Something has to change. It's not enough for Milman (2011) to insist that students complete a readiness self-assessment before embarking down the virtual path; it's not enough for Kim et al. (2014) to insist that an LMS module that encourages student goal-setting and reflection be a part of the virtual experience; it's not enough for Kelly (and Jones) to tout the necessity for their MUSIC theory to be a part of the learning experience for students. High school students have different needs and different motivations than adult learners. They need to have that personal interaction, and we need to figure out how to make it happen. For my former student who is failing his online sociology class this semester, the solution is for him to bring his Chromebook into my classroom at lunch every day so that I can work with him and encourage him and high five him and nag him and make eye contact with him and remind him that he is worth it. Until virtual classes can figure out how to make this happen, I'll be spending my lunches helping their students try to find and maintain success.

"Those offering online courses should provide even more supports to foster the success of all learners. This assistance should involve completion of high-quality orientation by all students, examination, development, and implementation of effective strategies to support students in online courses, careful monitoring of the reasons why students might withdraw from online courses, factors that contribute to their persistence, and also research about factors that promote the success of all students" (Milman 2011).

  • Guo, J., Marsh, H. W., Morin, A. J. S., Parker, P. D., & Kaur, G. (2015). Directionality of the Associations of High School Expectancy-Value, Aspirations, and Attainment: A Longitudinal Study. American Educational Research Journal52(2), 371–402.
  • Kelly, R. (2012, August 10). Five Factors that Affect Online Student Motivation. Faculty Focus. Retrieved from­classroom/
  • Kim, R., Olfman, L., Ryan, T., & Eryilmaz, E. (2014/1). Leveraging a personalized system to improve self-directed learning in online educational environments. Computers & Education70, 150–160.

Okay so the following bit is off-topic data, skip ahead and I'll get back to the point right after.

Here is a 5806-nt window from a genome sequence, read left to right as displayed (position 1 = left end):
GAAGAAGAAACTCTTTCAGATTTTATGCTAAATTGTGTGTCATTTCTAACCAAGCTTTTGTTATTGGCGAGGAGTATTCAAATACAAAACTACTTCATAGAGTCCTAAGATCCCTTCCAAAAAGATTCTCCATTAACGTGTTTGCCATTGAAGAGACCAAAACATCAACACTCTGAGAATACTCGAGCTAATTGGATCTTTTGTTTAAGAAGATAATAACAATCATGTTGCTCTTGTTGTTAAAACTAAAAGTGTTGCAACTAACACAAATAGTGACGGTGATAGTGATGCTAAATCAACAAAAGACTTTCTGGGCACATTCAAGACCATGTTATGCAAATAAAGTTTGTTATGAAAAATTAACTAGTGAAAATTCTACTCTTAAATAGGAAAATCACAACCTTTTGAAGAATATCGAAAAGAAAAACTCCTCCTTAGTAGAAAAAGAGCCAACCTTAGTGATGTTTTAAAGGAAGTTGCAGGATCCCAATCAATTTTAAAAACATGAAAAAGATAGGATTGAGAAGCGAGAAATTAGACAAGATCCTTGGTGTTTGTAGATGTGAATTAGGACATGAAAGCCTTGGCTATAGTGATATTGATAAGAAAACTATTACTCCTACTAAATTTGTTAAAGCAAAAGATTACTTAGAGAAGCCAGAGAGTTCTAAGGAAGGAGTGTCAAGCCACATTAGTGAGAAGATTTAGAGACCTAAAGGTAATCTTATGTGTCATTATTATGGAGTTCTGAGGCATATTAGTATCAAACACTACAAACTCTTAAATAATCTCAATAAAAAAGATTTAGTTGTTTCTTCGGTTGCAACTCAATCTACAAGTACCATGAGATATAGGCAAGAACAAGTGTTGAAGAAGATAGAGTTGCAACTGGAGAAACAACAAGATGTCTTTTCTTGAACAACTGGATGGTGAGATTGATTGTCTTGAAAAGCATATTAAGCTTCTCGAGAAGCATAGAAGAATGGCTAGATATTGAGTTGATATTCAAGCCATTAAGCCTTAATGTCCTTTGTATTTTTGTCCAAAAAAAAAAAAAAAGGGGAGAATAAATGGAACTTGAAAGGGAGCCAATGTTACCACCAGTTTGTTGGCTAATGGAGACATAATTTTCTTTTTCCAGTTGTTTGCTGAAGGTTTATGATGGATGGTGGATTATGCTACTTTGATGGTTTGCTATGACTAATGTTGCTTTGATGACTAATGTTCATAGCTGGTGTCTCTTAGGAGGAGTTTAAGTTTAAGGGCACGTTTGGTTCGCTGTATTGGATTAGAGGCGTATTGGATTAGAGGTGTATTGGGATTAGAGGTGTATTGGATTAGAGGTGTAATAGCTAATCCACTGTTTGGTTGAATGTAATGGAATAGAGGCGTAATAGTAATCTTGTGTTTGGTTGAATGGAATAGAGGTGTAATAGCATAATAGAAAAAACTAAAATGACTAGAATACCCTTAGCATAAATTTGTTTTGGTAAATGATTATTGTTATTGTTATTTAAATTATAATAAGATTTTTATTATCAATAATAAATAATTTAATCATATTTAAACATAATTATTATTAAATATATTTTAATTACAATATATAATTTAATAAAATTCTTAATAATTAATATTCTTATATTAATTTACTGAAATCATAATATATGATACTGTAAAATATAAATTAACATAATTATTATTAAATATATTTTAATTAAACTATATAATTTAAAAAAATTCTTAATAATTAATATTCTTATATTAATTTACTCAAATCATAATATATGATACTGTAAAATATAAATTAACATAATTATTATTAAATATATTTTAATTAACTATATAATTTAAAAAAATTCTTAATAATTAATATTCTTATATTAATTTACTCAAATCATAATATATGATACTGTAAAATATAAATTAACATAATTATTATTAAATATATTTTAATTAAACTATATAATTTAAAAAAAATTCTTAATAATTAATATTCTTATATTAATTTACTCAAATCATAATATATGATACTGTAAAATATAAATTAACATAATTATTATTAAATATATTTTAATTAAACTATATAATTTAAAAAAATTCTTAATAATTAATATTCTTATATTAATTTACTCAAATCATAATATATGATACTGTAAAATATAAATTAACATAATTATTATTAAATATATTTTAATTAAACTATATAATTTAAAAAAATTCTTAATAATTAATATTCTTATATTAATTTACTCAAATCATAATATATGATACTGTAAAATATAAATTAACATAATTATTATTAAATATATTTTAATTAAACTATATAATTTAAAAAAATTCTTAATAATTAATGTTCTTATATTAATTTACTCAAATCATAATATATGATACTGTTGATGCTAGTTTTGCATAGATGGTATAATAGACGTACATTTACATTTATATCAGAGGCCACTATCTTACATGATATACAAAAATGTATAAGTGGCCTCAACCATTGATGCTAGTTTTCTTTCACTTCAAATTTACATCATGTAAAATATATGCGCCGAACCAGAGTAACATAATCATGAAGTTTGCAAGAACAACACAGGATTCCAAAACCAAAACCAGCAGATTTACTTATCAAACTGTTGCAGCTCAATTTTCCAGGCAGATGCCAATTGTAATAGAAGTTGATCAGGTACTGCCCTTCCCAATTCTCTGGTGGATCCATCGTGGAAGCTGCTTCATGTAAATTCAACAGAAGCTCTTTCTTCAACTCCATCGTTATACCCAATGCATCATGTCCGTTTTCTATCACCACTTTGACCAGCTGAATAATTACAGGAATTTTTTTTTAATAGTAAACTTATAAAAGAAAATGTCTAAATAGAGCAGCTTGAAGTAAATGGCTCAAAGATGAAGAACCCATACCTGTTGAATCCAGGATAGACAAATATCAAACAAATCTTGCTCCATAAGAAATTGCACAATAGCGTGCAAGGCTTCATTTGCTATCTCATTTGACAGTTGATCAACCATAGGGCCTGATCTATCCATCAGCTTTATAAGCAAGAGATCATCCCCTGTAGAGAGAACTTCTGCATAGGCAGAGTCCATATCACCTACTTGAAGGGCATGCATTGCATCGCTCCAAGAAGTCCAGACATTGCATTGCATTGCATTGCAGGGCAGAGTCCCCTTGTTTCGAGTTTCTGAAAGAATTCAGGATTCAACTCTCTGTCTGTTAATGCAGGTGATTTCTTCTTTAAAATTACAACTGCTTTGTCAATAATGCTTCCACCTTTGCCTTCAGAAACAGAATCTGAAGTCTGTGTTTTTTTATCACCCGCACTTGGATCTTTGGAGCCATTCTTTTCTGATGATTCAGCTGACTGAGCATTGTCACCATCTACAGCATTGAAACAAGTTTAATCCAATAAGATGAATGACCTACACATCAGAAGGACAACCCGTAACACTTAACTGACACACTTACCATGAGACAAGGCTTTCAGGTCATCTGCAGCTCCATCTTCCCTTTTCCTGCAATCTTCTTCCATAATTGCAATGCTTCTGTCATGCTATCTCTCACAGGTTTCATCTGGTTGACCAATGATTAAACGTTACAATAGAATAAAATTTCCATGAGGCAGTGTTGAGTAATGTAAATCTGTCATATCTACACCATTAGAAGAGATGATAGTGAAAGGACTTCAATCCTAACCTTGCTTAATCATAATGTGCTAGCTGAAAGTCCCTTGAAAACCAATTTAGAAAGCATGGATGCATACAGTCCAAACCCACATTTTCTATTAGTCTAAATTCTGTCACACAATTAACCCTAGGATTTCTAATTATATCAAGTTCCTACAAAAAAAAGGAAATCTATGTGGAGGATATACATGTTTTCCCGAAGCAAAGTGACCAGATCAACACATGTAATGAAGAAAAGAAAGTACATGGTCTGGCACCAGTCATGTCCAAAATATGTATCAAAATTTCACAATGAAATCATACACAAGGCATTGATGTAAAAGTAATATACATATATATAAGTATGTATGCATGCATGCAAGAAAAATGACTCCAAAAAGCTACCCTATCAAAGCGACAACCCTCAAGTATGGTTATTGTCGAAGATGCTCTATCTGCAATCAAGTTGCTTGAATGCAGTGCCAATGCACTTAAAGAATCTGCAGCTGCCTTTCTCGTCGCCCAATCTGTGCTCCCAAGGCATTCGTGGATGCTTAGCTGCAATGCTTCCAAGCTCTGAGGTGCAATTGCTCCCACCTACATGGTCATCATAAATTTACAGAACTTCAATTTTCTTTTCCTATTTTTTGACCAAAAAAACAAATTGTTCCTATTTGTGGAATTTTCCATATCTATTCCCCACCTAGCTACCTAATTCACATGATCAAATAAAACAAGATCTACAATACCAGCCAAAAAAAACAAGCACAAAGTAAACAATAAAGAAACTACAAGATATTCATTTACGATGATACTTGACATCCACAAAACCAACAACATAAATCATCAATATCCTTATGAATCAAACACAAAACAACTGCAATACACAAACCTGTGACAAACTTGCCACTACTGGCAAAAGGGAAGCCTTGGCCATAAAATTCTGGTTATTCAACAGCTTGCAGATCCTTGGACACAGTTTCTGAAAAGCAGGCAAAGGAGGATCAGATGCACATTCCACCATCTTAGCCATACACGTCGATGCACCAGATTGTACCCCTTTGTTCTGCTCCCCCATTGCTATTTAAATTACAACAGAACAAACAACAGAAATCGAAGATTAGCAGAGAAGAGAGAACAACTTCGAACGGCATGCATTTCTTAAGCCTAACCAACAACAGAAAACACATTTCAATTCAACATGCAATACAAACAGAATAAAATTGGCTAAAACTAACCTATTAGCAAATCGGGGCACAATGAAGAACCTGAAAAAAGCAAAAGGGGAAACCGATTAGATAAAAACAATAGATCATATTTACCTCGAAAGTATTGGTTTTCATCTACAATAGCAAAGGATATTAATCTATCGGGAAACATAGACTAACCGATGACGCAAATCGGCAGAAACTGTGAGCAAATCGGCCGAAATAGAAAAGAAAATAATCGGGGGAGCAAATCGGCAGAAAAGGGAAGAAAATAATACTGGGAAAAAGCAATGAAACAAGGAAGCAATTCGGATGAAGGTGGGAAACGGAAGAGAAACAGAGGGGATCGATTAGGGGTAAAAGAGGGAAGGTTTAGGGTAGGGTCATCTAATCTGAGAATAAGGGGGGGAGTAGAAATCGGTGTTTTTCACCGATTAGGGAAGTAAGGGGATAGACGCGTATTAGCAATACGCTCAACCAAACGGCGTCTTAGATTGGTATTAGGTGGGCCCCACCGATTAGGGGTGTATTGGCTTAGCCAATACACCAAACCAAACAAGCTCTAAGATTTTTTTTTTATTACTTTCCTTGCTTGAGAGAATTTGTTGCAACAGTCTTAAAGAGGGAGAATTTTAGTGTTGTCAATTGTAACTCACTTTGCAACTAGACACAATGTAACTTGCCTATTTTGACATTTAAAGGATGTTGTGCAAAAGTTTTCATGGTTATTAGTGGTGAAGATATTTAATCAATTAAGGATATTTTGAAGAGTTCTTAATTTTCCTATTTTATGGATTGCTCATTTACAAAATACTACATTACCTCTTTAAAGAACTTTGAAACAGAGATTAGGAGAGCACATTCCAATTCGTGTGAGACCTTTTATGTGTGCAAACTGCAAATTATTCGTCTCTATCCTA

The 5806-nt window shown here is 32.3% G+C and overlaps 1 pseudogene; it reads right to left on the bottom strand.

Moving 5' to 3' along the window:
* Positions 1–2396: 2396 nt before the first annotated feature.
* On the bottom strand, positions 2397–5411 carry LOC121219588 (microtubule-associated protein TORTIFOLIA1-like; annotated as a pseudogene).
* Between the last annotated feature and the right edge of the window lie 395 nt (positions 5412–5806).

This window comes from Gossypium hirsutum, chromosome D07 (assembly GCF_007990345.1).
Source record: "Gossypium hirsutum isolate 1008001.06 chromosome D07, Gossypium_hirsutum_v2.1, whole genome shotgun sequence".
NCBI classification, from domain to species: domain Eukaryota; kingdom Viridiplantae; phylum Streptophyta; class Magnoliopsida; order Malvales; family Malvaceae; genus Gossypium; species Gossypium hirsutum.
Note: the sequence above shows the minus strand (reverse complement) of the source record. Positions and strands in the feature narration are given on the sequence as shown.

• Milman, N. B. (2011). Is online learning for all learners? Distance Learning.

Monday, September 19, 2016

M-Stepping those Results Right into the Trashcan

I received my daughter's 4th grade M-Step results in the mail yesterday. 

I had not seen the results report before; two years ago, I opted her out. But last year, in a co-parenting compromise with my ex-husband, I allowed my daughter to take the test.

You will be happy to know that my daughter is 100% adequate. Or, to be specific, she is making "adequate progress." I was surprised at the naming of this progress indicator, since her scores are in the "Advanced" range in Math and English Language Arts, and at the very top edge of the "Proficient" range in Science. But, for a 4th grader approximately 1/3 of the way through her K-12 education, her progress is deemed as adequate. One must suppose then, that her teachers have also been adequate and her school is pretty adequate.

I question the use of this terminology; does "adequate" seem "proficient" or "advanced" to you? I realize that this word, according to google, means "satisfactory or acceptable."  But I challenge you to use this word in conversation and see how it is perceived. In fact, next time you are eating a dinner that your significant other prepared, I dare you to announce that it is "adequate." And next time you and your significant other are in the midst of...ahem...a romantic physical encounter, I challenge you to announce that he or she is "making adequate progress." I look forward to hearing about the ensuing conversations. Go ahead and get back to me with the results.

I'll wait right here.

While I'm waiting to hear about the progress you've made in your relationship, I'll talk a bit more about this M-Step report. The math section is divided into 4 claims which then report into 3 sections. And the Performance Level Indicators are reported in 4 color-coded bands, which then report out into 3 Claim Performance Indicators, illustrated by pointy-up and pointy-down triangles. Clearly, this report earns a yellow circle (Attention may be indicated) on the math claims of "2/4: Problem Solving, Modeling & Data Analysis" because of the fundamental confusion of the modeling and data analysis in this report.

The report itself is so...ahem...inadequate. For example, the color-coded Performance Bands at the top of each section read from left to right. The left indicator is Not Proficient, and the right side is Advanced. However, the Performance Level Descriptors at the bottom of the page begin with "Advanced" on the left and move to "Not Proficient" at the right. Who created this graphic? Why would a performance band read from left to right in the visual section of the graphic and then from right to left in the explanations? And then, for the sake of clarity, the Science section is broken into disciplines with points earned/possible points reported. No pointy-up or pointy-down triangles in science. Science gets Numbers! And science is apparently so unscientific, that the margin of error spans 3 performance levels. Luckily, my daughter may possibly be partially proficient, proficient, or advanced, but she is not to be deemed adequate in science.

I dare you to ask a 4th grader what is wrong with this report. Have them analyze the modeling and the data analysis. Have them explain to you what this report means. I look forward to hearing about those conversations.

I'll wait right here.